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  • The Female Spirit
  • Diane Goodman (bio)
Red Peonies: Two Novellas of China
Frank Stewart, Series Editor; Karen Gernant and Chen Zeping, Guest Editors
University of Hawaii Press
200Pages; Print, $20.00

Red Peonies: Two Novellas of China is the first English translation of The Woman Liu and The Woman Yang by Chinese writer Zhang Yihe. Translated by Guest Editors Karen Gernant and Chen Zeping, the novellas in this issue of Manoa (28:2, 2016) also features the artwork of Xing Danwen from her series Sleep Walking (2001), disCONNECTION (2002–2003), Duplication Series (2003) and Urban Fiction (2004–2008).

As Gernant and Zeping explain in the Editor’s Notes, Zhang Yihe was 28 years old when she was convicted in 1970 as a counterrevolutionary and sentenced to 20 years in a labor prison. Her conviction was partly motivated by her father’s rightist political activities that angered Mao Zedong, and an entry in her own diary that offended Mao’s very powerful wife. Prior to her incarceration, Zhang was a student in the Literature Department at the Chinese Opera Academy; released 10 years into her sentence at the age of 38, she returned to academics, where she eventually became a professor in the graduate school of the Opera Academy in Beijing. Over the course of her scholarly career, Zhang published several histories (two of which are banned in China), and taught and advised graduate students. She retired in 2001 and began to write fiction.

The novellas, The Woman Liu and The Woman Yang, are, respectively, the stories of Liu Yueying and Yang Fenfang, two women whom Zhang met while she was in prison. Although certainly each story contains fictionalized versions of real life events, in addition to incidents and perhaps even characters possibly entirely invented, both novellas clearly contain actual people and true circumstances so that the general impression of Red Peonies is more fact than fiction. Gernant and Zeping excerpt a comment from an interview where Zhang was asked about possible contradictions between writing history and writing literature:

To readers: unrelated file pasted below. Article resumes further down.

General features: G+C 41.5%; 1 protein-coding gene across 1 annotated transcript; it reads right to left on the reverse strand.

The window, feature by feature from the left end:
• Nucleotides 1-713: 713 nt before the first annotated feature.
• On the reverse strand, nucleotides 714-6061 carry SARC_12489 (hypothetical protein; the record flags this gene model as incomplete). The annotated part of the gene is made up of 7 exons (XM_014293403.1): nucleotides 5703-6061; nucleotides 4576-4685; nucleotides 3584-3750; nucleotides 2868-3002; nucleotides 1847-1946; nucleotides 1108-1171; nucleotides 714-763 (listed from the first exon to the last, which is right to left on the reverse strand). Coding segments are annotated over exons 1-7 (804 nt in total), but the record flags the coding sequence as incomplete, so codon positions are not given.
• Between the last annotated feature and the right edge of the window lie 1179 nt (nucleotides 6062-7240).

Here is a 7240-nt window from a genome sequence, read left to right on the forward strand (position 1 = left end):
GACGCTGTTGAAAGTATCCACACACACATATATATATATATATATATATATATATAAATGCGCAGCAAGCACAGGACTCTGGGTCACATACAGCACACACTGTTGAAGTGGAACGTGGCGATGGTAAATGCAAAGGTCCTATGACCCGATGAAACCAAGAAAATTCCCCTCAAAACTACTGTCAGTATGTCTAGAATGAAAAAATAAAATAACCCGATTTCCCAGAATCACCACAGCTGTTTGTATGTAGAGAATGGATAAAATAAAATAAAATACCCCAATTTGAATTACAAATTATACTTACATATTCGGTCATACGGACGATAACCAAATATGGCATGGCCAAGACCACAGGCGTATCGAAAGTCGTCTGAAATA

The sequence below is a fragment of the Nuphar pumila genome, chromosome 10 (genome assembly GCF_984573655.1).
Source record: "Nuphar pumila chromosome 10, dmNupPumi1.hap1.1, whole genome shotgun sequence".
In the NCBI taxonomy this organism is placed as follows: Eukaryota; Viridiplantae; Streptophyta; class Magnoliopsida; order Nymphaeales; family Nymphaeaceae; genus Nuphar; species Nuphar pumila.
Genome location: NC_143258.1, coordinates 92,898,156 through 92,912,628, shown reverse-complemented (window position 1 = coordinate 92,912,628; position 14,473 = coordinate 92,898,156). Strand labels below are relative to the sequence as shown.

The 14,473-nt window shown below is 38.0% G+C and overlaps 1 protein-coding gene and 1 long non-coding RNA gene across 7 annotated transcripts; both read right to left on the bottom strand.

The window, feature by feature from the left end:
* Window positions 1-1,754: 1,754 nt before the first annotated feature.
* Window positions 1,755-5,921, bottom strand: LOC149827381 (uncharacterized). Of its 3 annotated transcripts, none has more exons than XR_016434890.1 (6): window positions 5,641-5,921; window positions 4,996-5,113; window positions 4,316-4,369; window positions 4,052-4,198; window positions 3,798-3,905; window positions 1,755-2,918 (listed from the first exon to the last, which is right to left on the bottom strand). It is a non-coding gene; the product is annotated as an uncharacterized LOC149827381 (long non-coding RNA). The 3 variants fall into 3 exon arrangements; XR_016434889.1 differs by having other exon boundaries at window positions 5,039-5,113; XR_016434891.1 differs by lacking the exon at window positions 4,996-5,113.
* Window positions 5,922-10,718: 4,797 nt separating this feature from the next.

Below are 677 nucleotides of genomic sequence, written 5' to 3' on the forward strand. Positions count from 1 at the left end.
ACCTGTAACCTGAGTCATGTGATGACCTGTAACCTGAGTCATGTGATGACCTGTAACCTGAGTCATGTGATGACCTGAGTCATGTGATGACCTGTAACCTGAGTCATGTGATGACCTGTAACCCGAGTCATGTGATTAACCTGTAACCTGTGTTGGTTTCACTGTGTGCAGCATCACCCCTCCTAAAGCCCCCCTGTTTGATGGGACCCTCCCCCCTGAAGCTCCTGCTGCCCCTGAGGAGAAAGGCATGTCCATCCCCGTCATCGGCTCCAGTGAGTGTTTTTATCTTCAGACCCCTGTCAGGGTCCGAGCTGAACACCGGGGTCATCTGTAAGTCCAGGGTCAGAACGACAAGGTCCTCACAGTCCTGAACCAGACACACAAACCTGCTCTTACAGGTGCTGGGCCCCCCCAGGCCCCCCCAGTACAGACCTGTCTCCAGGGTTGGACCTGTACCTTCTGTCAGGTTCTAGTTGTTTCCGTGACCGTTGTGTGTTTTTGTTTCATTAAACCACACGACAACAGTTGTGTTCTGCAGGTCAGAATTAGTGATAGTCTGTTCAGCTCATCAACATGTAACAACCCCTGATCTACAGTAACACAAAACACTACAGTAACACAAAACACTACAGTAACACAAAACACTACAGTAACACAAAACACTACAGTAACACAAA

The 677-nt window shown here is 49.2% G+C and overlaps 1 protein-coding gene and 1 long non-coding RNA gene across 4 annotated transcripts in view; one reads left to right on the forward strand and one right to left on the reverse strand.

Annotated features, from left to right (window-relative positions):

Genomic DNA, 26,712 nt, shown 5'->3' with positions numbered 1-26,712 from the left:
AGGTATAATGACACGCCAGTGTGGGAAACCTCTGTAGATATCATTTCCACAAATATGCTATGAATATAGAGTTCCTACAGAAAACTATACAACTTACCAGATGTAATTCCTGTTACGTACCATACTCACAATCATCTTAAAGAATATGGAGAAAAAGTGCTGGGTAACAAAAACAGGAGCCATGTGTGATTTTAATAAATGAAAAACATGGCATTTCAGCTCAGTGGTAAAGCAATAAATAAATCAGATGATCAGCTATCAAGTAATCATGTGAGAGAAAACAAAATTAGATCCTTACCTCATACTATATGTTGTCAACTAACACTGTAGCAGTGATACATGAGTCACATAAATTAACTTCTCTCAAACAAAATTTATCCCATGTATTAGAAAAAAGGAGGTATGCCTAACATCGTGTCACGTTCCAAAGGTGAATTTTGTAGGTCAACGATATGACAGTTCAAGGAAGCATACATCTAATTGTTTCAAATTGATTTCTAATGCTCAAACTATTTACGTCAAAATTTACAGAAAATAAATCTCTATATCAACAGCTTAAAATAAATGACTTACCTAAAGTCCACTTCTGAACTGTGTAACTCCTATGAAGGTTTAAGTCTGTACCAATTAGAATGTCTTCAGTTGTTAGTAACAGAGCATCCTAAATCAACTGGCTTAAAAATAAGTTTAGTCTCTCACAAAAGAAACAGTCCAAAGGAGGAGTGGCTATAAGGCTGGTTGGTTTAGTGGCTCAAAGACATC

I simply tell stories. I never consider whether they’re literature or history. Because I don’t even think about this issue, I don’t see any ‘contradiction between literary expression and historical reality.’ [End Page 27]

Both novellas no doubt move in and out of both genres. The Woman Liu, possibly because it takes place almost entirely in M Prison where Zhang Yuhe (a thinly disguised version of Zhang Yihe), tells other prisoners’s stories does seem more like historical reporting. The Woman Yang, on the other hand, with its third person omniscient narrator and opening pre-prison chapters, does seem to pay more attention to the craft and devices of fiction and, thus, seems more like “literary expression.” Still, both novellas powerfully and tenderly tell the stories of Chinese women, both in and out of prison, struggling during the Cultural Revolution.

Nearly all of The Woman Liu takes place in M prison where Zhang is known as an “expert writer” and as such is charged with helping fellow prisoners write their summaries, the mandatory end-of-the-year report of their efforts to reform. It is through this charge that Zhang learns the story of Liu’s crime and the heartbreak of its aftermath. Although Liu, Yang, Zhang and other characters appear in both novellas, The Woman Yang begins in the civilian world and chronicles a great deal of the young Yang’s life before she arrives at M prison where, ultimately, Zhang offers to write her summary.

Prominent in both prisoners’s stories is the cultural and personal, literal and figurative, significance of food and of hunger—physical and emotional. Right at the start of The Woman Liu, narrator/fellow prisoner Zhang Yuhe explains,

If you asked what made the biggest impact on me here, I would answer with one word: hunger…As time passed, people grew so confused that they felt they would soon stop breathing, and they wished someone would come over and strangle them. Simply to end the hunger.

Of course the hunger is actual and real, the portions rarely large enough to...